Windows recently announced the release of its brand new product in the smart phone category- a product quite colorfully code named Mango. Technically, the phone will be using the upgraded version of the Windows 7 operating system: tentatively called Windows 7.5 as of now.
Windows Phone 7 Mango
With its release due sometime during the final quarter of 2011, let’s find out what this juicy looking upgrade actually amounts to:
Tight Clamp Down On Hardware Specifications:
Sighting the difficulty to update ubiquitous, divergent devices, Microsoft has decided to introduce stringent control on the phone’s hardware specs.
Unlike its predecessor which allowed for two kinds of hardware specifications; the familiar 400 X 800 touch screen (called the Chassis 1) and a 480 X 320 screen with a hardware keyboard (the Chassis 2). It’s another matter, of course, that the Chassis 2 never managed to find its way into an actual shipped product. In any case, the Chassis 2 has officially been put to sleep. Instead, a slightly tweaked version of the Chassis 1 specifications will be used in its place. 400 X 800 pixels is apparently the only supported resolution as of now.
Windows Phone 7 Mango Software:
The preceding version’s operating system simply being called Windows Phone 7, Microsoft has decided to up the branding quotient by re-christening the underlying operating system Windows Phone OS. So, basically, a Windows Phone device (the Mango) will be using the Windows Phone OS.
Moving on to the more technical, the Mango will be using Silverlight and XNA versions 4 support (contrast this with the earlier avatars using versions 3). Even better, while the previous generations used Silverlight support solely for apps, and XNA support only for games; the Mango takes the trouble to integrate the two. This should be of special interest to developers who will now be able to juxtapose and jumble the two together.
In addition, Silverlight 4 also improves on the user interface, performance and third party copy paste functions. Like the Windows 7 phone, Mango also comes with integrated Windows Live Messenger ID, Xbox LIVE and the Bing search engine. On that account, the upgraded version brings enhanced notification and location services for those features to the table.
With well improved support for Asian languages, the Mango seems well set to take International markets by storm.
Windows Phone 7 Mango Processor:
Instead of the original specifications for a 1 GHz or faster ARMv7 Cortex or Snapdragon processor, the Mango is supposed to be powered by the Qualcomm ARMv7 processors which run at an average speed of 800 MHz.
While the downsizing of processor speed won’t affect the performance of the device; at least, that’s what Microsoft’s saying right now, what this means on a practical level is the possibility of a somewhat lower price.
Mango phones will come with a DirectX 9-capable graphics processor; while the outdated Adreno 200 will be replaced by the newer Adreno 205 version.
Windows Phone 7 Mango Storage:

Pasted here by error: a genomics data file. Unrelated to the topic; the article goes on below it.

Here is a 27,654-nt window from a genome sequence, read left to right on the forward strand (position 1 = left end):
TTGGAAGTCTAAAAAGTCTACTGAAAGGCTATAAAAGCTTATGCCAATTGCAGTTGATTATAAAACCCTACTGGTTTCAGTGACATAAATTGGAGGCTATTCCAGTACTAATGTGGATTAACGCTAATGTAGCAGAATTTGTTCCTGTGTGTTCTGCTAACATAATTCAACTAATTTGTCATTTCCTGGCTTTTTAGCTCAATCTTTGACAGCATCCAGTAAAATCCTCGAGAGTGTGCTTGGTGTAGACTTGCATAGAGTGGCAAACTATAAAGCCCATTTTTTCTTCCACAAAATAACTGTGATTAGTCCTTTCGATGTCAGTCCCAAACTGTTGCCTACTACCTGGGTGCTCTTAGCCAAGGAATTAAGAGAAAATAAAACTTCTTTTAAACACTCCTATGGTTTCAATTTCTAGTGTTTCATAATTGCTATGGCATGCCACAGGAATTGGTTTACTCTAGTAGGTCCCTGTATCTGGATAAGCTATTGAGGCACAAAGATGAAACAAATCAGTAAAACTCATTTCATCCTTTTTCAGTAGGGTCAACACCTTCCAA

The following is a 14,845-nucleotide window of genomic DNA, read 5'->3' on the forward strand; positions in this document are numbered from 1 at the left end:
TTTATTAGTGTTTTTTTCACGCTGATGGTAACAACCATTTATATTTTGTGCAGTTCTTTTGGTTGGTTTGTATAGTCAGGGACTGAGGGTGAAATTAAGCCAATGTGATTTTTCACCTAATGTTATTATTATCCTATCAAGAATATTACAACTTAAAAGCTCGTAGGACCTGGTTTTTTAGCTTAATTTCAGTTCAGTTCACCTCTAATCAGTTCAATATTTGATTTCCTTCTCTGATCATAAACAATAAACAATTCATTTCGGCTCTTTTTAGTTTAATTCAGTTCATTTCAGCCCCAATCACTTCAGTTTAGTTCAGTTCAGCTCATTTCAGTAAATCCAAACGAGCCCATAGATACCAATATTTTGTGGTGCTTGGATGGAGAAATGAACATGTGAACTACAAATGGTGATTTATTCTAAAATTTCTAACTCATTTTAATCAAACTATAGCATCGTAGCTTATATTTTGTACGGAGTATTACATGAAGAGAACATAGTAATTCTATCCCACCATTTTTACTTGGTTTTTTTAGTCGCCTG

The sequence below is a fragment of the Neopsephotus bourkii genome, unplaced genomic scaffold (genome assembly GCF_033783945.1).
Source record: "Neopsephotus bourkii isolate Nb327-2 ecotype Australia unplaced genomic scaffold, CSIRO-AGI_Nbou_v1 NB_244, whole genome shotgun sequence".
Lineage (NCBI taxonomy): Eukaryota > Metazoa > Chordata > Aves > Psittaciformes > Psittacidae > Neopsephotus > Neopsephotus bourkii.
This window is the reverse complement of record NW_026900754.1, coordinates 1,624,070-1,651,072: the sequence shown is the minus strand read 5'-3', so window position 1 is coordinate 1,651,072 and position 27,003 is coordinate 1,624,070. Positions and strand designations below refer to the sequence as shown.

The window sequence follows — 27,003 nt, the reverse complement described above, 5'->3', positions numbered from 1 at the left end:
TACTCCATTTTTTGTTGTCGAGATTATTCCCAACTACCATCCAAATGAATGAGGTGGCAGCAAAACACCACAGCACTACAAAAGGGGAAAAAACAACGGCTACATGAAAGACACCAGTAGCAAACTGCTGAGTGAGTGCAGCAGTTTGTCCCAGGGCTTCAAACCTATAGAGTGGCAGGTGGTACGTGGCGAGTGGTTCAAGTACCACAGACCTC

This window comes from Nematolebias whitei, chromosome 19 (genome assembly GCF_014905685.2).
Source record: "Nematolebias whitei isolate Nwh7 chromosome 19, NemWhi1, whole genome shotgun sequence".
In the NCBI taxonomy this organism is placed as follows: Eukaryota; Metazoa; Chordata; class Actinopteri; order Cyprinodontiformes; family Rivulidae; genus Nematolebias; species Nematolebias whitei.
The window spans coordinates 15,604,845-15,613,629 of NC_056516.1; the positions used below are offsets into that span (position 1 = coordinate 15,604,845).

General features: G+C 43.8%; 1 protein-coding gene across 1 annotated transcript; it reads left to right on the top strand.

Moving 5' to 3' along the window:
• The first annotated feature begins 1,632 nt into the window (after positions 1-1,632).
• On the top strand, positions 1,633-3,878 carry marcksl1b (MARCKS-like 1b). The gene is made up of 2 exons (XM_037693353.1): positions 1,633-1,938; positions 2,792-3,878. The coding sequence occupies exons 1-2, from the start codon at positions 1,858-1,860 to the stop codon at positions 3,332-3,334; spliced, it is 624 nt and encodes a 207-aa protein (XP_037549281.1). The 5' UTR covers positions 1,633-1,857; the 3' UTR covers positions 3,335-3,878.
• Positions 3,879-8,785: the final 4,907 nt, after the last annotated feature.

According to Microsoft, the Mango comes up with a RAM of 256 MB or higher (512 MB being the most common spec for shipped devices), the flash storage; disappointingly enough, is stuck at a resolute default capacity of 8 GB.
Windows Phone 7 Mango Multi Tasking:
Although the Windows Phone 7 did support multi tasking, it had a distinctly step-motherly attitude towards the feature. That is to say, multi tasking would only operate for the phone’s internal apps.
With the Mango phone, Microsoft has extended multi tasking support for third party apps as well. Besides, with enhanced ‘app resume’ capabilities, skating back and forth between multiple apps should be a cinch on this phone. Also brag worthy is the extended support for background running functionality and the ability to create alarms and reminders in case of third party apps.
Windows Phone 7 Mango Web Browser:
Mango phones come bundled with the Internet Explorer Version 9, a move that’s all set to give Android and Apple phones a run for their money. For users, this means an increased compatibility with existing web sites, and a richer web browsing experience.
Windows Phone 7 Mango Newer Services:
Earlier, Facebook was the only social media web site that came integrated with the Windows Phone. That is all set to change with the release of the Mango, because Microsoft and Twitter (finally managing to resolve mutual differences) have tied up to integrate Twitter services into the phone’s OS.
Also hot off the press, is the fact that Skype will be making its debut on the Windows phones platform.
Windows Phone 7 Mango Tiles:
Last but not the least; we come to the much loved ‘Tiles’ feature of Windows phones. Existing users will be happy to know that the feature will be very much intact on the Mango. If anything, tiles will be more intelligent, more animated and more useful than ever before.
Microsoft has decided to increase the maximum number of live tiles that can be added to the home screen from 15 to 30. What’s more, Mango phones will support multiple tiles for the same app: a feature that sure does promise to be exciting!
To top it all off, let’s just say that this feature-laden baby is all set to become a right little bundle of joy.